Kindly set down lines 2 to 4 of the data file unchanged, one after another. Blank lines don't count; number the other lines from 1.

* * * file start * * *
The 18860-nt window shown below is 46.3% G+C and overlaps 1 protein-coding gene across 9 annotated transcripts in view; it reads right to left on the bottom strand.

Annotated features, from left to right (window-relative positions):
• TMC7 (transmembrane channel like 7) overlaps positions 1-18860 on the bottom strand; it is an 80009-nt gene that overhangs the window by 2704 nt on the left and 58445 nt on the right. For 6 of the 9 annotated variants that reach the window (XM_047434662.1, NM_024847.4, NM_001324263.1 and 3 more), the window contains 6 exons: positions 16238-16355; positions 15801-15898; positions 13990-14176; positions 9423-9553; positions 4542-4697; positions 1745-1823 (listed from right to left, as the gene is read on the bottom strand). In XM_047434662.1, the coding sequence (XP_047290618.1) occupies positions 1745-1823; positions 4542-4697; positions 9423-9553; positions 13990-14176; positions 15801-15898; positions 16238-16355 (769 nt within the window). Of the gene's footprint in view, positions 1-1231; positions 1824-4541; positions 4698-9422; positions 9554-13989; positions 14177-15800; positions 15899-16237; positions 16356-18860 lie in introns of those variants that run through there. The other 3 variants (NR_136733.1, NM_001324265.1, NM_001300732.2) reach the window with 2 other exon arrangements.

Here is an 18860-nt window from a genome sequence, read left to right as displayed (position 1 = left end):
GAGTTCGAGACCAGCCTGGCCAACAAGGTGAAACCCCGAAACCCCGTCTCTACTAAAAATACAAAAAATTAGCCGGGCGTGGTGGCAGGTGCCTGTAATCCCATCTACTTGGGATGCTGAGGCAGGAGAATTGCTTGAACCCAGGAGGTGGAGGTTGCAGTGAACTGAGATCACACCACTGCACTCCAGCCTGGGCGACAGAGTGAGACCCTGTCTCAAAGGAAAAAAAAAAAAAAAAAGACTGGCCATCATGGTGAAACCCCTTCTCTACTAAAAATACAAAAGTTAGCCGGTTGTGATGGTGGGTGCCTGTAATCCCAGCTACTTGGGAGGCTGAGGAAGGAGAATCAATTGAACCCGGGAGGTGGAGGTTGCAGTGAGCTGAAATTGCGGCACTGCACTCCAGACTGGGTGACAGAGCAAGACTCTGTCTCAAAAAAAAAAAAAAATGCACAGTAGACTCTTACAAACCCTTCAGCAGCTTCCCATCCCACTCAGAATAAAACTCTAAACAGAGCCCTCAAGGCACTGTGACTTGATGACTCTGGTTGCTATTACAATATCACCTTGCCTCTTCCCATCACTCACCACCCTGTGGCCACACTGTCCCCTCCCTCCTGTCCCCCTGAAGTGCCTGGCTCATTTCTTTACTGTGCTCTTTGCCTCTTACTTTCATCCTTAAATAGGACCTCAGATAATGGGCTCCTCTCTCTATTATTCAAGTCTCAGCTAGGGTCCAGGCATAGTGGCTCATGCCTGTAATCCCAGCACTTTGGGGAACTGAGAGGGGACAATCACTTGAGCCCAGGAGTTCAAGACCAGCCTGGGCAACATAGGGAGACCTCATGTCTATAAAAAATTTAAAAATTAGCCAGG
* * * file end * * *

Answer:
Annotated features, from left to right (window-relative positions):
• TMC7 (transmembrane channel like 7) overlaps positions 1-18860 on the bottom strand; it is an 80009-nt gene that overhangs the window by 2704 nt on the left and 58445 nt on the right. For 6 of the 9 annotated variants that reach the window (XM_047434662.1, NM_024847.4, NM_001324263.1 and 3 more), the window contains 6 exons: positions 16238-16355; positions 15801-15898; positions 13990-14176; positions 9423-9553; positions 4542-4697; positions 1745-1823 (listed from right to left, as the gene is read on the bottom strand). In XM_047434662.1, the coding sequence (XP_047290618.1) occupies positions 1745-1823; positions 4542-4697; positions 9423-9553; positions 13990-14176; positions 15801-15898; positions 16238-16355 (769 nt within the window). Of the gene's footprint in view, positions 1-1231; positions 1824-4541; positions 4698-9422; positions 9554-13989; positions 14177-15800; positions 15899-16237; positions 16356-18860 lie in introns of those variants that run through there. The other 3 variants (NR_136733.1, NM_001324265.1, NM_001300732.2) reach the window with 2 other exon arrangements.

Here is an 18860-nt window from a genome sequence, read left to right as displayed (position 1 = left end):